Pennsylvania Perspective for Monday, May 15, 2023
May 15, 2023
May 15, 2023
On Monday, President Joe Biden endorsed Democrat Heather Boyd in the race for state House District 163, which was held by Mike Zabel until his resignation in March due to allegations of sexual harassment. The special election will once again determine the majority of the state House. The Philadelphia Inquirer has more.
Pennsylvania’s emissions have recently been the subject of much public concern, especially given recent reports that the state is the fourth highest emitter in the nation of greenhouse gasses. New Environmental Protection Agency (EPA) power plant regulations rolled out last week by the Biden administration are expected to significantly reduce these emissions, particularly among the commonwealth’s natural gas-burning plants. The EPA’s announcement of the new regulations coincides with the release of new findings by the University of Pennsylvania’s Kleinman Center for Energy Policy and research nonprofit Resources for the Future that bolsters the case for Pennsylvania’s enrollment in the Regional Greenhouse Gas Initiative, which has been caught up in the courts since former Governor Tom Wolf first issued an executive order entering Pennsylvania in the multi-state agreement more than a year ago. WHYY has more.
Last Thursday, the Environmental Integrity Project and Clean Air Council filed a federal lawsuit against the Shell Polymers Monaca Plant in Beaver County alleging that the plant has repeatedly violated air pollution limits. The plant began operation in November 2022, and was accused of violating state air quality regulations by the Pennsylvania Department of Environmental Protection in December. ABC4 has more.
The Pottstown Mercury reports that Act 12, a 2016 law that facilitated the privatization of municipal water and sewer authorities throughout Pennsylvania, has had the effect of burdening customers of privatized systems with higher water bills than those of public systems. The Pottstown Mercury has more.
Philadelphia’s mayoral primary will at long last be held tomorrow, determining once and for all the Democratic nominee — and likely the city’s 100th mayor come November — among a historically crowded field of candidates. While many voters may have already cast their ballot or decided how they will be voting, an independent poll conducted by Emerson College and PHL 17 shows a tight race among the top contenders, with 15% of participants still undecided. For those who may still be deciding, the candidates recently weighed in on issues including business and economic development, public transit, and education.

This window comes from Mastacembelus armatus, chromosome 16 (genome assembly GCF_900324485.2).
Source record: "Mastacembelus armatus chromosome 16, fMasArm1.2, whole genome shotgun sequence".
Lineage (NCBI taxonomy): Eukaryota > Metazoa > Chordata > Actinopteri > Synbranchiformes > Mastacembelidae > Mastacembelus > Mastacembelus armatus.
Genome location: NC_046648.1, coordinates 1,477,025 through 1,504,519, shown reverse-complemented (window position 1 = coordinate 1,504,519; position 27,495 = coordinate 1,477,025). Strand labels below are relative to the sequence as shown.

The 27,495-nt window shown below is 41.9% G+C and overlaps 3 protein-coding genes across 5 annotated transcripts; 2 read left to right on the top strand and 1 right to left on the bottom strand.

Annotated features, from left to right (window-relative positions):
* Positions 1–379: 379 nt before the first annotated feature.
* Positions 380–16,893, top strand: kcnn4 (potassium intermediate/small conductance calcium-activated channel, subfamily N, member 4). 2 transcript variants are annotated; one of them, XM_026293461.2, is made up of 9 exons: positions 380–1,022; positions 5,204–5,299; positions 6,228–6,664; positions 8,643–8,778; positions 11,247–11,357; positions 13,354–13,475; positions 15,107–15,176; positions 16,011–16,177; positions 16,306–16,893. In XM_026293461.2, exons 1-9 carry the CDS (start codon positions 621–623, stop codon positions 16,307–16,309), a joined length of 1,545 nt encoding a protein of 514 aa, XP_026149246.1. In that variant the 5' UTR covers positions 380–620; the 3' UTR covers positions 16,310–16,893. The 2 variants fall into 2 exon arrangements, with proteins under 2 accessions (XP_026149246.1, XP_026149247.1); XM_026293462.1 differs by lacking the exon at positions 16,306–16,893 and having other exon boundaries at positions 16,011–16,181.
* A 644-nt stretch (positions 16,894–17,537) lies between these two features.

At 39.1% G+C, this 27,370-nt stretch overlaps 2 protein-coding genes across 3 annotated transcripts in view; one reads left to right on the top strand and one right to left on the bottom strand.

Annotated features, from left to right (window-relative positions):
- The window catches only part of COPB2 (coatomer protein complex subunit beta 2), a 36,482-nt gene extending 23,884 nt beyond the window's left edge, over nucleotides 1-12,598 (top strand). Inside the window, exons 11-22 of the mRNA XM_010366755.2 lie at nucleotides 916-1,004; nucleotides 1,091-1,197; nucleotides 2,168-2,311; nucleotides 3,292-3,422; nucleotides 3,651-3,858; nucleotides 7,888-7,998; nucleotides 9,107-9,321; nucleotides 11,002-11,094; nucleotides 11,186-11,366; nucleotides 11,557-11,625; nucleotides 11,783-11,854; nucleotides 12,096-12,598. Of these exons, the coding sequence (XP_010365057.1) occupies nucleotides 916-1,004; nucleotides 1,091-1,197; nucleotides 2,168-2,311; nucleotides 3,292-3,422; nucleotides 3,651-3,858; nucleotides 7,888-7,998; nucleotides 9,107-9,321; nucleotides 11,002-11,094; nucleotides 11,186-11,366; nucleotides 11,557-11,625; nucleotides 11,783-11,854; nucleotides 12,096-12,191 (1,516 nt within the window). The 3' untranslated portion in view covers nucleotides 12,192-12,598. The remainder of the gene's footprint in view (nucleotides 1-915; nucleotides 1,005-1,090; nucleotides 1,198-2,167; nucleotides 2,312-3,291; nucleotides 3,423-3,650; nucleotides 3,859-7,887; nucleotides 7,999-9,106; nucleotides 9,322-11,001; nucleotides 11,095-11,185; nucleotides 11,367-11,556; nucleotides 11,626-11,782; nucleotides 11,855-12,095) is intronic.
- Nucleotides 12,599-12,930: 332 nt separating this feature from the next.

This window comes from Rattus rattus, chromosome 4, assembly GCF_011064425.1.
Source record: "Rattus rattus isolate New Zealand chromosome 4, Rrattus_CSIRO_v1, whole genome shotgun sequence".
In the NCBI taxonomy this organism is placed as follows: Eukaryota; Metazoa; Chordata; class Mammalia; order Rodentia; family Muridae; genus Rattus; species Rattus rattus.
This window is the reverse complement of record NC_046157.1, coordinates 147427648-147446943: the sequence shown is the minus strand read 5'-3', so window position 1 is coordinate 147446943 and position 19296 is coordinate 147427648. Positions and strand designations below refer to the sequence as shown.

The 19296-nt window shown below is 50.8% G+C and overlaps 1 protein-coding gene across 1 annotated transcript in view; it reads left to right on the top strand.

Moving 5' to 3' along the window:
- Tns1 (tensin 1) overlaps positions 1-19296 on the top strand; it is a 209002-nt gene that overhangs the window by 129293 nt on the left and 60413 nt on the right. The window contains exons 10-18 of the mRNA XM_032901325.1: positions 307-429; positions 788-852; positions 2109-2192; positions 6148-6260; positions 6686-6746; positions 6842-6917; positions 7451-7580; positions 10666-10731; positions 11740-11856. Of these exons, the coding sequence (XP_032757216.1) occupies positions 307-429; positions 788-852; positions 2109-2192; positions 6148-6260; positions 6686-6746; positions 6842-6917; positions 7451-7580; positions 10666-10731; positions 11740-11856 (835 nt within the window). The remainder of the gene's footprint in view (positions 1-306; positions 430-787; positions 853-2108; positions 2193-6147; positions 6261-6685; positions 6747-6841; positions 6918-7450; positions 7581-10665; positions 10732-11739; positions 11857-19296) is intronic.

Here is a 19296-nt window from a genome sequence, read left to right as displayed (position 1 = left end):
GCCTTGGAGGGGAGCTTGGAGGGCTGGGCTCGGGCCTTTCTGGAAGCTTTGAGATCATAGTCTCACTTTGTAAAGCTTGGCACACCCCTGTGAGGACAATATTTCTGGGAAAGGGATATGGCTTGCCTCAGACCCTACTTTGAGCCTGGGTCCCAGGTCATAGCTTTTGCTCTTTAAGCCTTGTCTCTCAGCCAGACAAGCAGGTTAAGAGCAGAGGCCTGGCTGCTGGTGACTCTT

Late last week, Philadelphia’s Licenses & Inspections and Health Departments shut down Stoned Pizzeria, a restaurant in Queen Village specializing in THC oil-infused pizzas, for its lack of a business license and health certificate. The Philadelphia Inquirer has more.
Philadelphia will be opening a new city health center across from the Frankford Transportation Center with the goal of increasing neighborhood residents’ access to primary care treatment. WHYY has more.
Tomorrow’s highly anticipated primary elections in Pittsburgh and Allegheny County are being viewed by many as a litmus test of the popularity and viability of progressive policies and candidates. WESA has more.
Pittsburgh is preparing to possibly welcome asylum seekers sometime within the next few days, according to the city’s Public Safety department. ABC4 has more.
Last week, the U.S. Senate Committee on Commerce, Science & Transportation sent the bipartisan Railway Safety Act of 2023 to the full Senate for consideration. The bill is co-sponsored by Senators Bob Casey and John Fetterman of Pennsylvania, and happened to coincide with yet another Norfolk Southern train derailment, this time in Pennsylvania and with little to no environmental fallout. The Williamsport Sun Gazette has more.
Public Strategies’ Howard Schweitzer, Mark Alderman, Rodney Davis, Towner French, and Kaitlyn Martin discuss the debt-ceiling fight gripping Washington and the renewed questions about how the news media should handle the challenge of covering the Republican Party’s leading candidate going into the 2024 election. Listen to the latest episode here.
Cozen O’Connor Public Strategies, an affiliate of the international law firm Cozen O’Connor, is a bipartisan government relations practice representing clients before the federal government and in cities and states throughout the country. With offices in Washington D.C., Richmond, Albany, New York City, Philadelphia, Harrisburg, Chicago, and Santa Monica, the firm’s public strategies professionals offer a full complement of government affairs services, including legislative and executive branch advocacy, policy analysis, assistance with government procurement and funding programs, and crisis management. Its client base spans multiple industries, including healthcare, transportation, hospitality, education, construction, energy, real estate, entertainment, financial services, and insurance.
Established in 1970, Cozen O’Connor has over 775 attorneys who help clients manage risk and make better business decisions. The firm counsels clients on their most sophisticated legal matters in all areas of the law, including litigation, corporate, and regulatory law. Representing a broad array of leading global corporations and middle-market companies, Cozen O’Connor serves its clients’ needs through 31 offices across two continents.
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